• Thought-2123970_640_(1)
  • Tue, Oct 17 2017
  • Three Steps for Analyzing a Business You are Thinking About Buying

    Buying a business is an exciting venture. If you have always been an entrepreneur at heart but lacked the time and money to start a business from the ground up, an existing company could be the perfect opportunity for you to pursue your dreams.

    One of the biggest advantages of purchasing an existing business is that much of the initial work has been completed:  physical location, employees, existing customers, marketplace awareness, etc.  You have the opportunity to use your experience and skills to improve and grow the business.

    While buying an existing business may come with slightly less risk than starting a new one, it is still a big decision that will require a tremendous amount of work. To help you make the best decision, the following are a few steps for analyzing the business you are thinking about buying:

    1. Ensure the financials are in order:

    Regardless of the size of a business and whether or not it is currently producing profits, be sure all of the financial information is accurate.  You must review everything, including tax returns, bank statements, profit and loss statements, employee contracts, supplier contracts, and lease agreements, to name a few.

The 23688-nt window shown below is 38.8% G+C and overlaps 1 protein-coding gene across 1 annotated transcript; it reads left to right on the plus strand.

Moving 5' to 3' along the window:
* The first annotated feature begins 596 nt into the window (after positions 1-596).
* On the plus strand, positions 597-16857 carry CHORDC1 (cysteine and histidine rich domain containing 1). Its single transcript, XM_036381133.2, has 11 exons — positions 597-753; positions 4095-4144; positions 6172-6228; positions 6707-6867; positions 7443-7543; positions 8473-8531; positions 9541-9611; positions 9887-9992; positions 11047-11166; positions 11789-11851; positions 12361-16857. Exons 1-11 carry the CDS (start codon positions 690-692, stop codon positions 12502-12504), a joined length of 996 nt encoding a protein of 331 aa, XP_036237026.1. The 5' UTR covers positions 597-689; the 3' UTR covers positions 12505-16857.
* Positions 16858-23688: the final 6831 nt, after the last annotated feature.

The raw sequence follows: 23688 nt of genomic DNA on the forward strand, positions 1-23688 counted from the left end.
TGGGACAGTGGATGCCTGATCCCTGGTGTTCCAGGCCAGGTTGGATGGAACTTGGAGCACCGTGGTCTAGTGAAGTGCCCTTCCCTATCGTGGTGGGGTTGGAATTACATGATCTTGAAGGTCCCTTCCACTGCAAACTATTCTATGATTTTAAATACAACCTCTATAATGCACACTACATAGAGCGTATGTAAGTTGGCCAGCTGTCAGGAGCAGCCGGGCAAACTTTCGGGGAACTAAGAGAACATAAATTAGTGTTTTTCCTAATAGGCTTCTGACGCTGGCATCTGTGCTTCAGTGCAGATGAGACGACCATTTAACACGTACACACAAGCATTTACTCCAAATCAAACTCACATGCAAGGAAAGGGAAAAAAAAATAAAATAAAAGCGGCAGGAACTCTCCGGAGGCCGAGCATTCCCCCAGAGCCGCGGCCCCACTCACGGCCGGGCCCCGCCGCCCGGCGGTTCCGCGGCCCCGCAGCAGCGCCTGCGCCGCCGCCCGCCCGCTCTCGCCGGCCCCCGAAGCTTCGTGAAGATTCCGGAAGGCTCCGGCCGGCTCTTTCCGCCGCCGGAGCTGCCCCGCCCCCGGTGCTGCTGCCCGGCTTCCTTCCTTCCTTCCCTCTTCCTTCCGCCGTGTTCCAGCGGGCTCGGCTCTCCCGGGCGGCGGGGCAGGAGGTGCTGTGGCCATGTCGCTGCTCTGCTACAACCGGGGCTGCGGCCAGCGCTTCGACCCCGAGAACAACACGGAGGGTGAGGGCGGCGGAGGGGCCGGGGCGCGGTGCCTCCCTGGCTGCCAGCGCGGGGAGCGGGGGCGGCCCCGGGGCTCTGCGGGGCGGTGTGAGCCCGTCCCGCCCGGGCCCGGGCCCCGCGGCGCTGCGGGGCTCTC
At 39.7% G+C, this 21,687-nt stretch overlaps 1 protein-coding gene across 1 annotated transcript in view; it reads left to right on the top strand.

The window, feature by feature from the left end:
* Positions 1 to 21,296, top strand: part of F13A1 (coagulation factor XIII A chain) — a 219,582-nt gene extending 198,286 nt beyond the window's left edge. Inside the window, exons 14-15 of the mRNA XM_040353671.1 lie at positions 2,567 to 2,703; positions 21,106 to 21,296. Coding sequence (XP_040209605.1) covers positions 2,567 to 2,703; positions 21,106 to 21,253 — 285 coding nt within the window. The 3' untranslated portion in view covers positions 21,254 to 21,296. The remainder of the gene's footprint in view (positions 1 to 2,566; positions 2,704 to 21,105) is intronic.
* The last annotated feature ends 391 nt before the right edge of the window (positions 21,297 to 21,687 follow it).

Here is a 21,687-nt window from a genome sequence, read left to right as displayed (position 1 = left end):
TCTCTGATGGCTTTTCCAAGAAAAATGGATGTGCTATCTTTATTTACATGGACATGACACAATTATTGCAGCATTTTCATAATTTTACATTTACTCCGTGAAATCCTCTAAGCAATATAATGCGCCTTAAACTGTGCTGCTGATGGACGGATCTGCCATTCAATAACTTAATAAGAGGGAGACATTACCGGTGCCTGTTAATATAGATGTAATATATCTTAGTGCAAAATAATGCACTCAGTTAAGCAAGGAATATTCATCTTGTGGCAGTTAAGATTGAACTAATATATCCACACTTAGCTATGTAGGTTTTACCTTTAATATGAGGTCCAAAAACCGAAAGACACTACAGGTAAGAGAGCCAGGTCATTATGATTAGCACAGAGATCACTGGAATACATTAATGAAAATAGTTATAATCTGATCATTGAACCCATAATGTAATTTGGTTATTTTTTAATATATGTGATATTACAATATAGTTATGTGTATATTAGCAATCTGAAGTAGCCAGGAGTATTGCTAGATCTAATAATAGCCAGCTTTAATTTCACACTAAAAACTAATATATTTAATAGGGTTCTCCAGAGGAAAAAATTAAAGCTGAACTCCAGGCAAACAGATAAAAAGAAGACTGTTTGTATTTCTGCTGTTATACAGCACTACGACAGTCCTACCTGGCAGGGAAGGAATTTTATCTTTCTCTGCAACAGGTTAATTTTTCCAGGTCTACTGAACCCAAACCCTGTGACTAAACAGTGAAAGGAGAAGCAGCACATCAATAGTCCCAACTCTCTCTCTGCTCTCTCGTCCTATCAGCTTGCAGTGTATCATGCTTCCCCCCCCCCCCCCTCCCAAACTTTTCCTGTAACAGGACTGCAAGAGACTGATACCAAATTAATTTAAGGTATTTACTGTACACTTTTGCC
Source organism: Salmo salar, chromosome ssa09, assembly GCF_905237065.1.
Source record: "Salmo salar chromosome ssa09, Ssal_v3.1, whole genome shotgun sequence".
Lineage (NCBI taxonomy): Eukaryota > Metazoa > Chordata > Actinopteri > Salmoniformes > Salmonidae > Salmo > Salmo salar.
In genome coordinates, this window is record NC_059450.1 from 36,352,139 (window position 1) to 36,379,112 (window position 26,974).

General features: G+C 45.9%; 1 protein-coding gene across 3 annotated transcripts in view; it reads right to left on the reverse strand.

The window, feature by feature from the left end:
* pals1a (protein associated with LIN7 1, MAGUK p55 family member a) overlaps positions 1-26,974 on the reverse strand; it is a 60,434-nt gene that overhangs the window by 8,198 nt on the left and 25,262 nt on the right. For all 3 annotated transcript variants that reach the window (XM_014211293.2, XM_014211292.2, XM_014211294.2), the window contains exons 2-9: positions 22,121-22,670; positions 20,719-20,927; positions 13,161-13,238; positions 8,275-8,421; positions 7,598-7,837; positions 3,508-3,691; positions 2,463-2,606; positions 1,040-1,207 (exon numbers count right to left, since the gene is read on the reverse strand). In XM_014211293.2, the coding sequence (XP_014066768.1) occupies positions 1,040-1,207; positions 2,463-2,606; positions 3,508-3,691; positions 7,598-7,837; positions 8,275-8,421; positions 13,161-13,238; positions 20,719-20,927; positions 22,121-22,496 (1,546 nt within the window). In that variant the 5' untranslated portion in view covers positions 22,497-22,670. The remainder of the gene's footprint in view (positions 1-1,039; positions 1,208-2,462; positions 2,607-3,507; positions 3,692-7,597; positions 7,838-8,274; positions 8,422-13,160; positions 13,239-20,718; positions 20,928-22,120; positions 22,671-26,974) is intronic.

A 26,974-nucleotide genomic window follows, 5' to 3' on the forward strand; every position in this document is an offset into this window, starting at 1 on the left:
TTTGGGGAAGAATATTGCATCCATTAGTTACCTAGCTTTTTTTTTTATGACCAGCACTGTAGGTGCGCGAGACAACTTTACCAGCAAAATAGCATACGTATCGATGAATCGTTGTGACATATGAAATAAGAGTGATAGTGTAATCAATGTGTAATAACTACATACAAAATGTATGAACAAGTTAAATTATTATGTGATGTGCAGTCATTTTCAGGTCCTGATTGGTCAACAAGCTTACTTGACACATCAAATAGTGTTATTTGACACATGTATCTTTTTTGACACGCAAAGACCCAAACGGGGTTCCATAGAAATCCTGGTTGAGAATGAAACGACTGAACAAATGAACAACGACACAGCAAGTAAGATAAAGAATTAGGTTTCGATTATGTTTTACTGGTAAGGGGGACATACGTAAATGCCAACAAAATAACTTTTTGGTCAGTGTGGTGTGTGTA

If the company is not doing well financially, you want to get an accurate picture of where things currently stand. If the financial paperwork is in disarray, it can give you an idea of how the rest of the business is organized.

    1. Determine if the company’s success is contingent on the owner:

    The owner may have a significant impact on the business. Will you lose a lot of employees if the current owner is no longer involved? Could you potentially lose customers if ownership changes? If a lot of factors rely on the owner and you are still interested in buying the company, you may have the option to work out a deal where that individual will commit to an employment contract for a period of time.

    1. Find out why the company is for sale:

    Has the industry or business peaked?  Are the products or offerings no longer relevant? Does the current owner simply want to move on to other opportunities or retire?